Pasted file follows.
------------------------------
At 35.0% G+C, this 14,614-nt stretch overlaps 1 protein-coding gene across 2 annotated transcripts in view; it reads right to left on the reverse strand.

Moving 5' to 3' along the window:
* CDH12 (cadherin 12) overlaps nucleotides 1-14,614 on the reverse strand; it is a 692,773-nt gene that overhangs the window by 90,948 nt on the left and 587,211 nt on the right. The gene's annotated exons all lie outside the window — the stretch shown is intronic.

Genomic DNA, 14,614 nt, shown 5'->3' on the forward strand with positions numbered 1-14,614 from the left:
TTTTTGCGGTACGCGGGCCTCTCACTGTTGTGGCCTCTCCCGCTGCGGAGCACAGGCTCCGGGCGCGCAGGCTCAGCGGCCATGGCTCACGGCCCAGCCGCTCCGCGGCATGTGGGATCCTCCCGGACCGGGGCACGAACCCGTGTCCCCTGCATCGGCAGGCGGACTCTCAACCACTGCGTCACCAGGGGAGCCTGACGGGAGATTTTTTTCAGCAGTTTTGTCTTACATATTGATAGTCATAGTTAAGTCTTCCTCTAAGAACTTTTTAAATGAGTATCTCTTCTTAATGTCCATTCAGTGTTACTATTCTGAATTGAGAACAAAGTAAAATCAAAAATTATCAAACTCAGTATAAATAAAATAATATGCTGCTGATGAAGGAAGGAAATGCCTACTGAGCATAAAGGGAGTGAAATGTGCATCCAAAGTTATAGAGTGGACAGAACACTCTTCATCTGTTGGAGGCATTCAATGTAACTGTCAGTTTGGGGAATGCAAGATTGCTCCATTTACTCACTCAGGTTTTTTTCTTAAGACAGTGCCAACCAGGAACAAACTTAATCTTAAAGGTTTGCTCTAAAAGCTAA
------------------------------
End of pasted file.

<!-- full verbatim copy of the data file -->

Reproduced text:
At 35.0% G+C, this 14,614-nt stretch overlaps 1 protein-coding gene across 2 annotated transcripts in view; it reads right to left on the reverse strand.

Moving 5' to 3' along the window:
* CDH12 (cadherin 12) overlaps nucleotides 1-14,614 on the reverse strand; it is a 692,773-nt gene that overhangs the window by 90,948 nt on the left and 587,211 nt on the right. The gene's annotated exons all lie outside the window — the stretch shown is intronic.

Genomic DNA, 14,614 nt, shown 5'->3' on the forward strand with positions numbered 1-14,614 from the left:
TTTTTGCGGTACGCGGGCCTCTCACTGTTGTGGCCTCTCCCGCTGCGGAGCACAGGCTCCGGGCGCGCAGGCTCAGCGGCCATGGCTCACGGCCCAGCCGCTCCGCGGCATGTGGGATCCTCCCGGACCGGGGCACGAACCCGTGTCCCCTGCATCGGCAGGCGGACTCTCAACCACTGCGTCACCAGGGGAGCCTGACGGGAGATTTTTTTCAGCAGTTTTGTCTTACATATTGATAGTCATAGTTAAGTCTTCCTCTAAGAACTTTTTAAATGAGTATCTCTTCTTAATGTCCATTCAGTGTTACTATTCTGAATTGAGAACAAAGTAAAATCAAAAATTATCAAACTCAGTATAAATAAAATAATATGCTGCTGATGAAGGAAGGAAATGCCTACTGAGCATAAAGGGAGTGAAATGTGCATCCAAAGTTATAGAGTGGACAGAACACTCTTCATCTGTTGGAGGCATTCAATGTAACTGTCAGTTTGGGGAATGCAAGATTGCTCCATTTACTCACTCAGGTTTTTTTCTTAAGACAGTGCCAACCAGGAACAAACTTAATCTTAAAGGTTTGCTCTAAAAGCTAA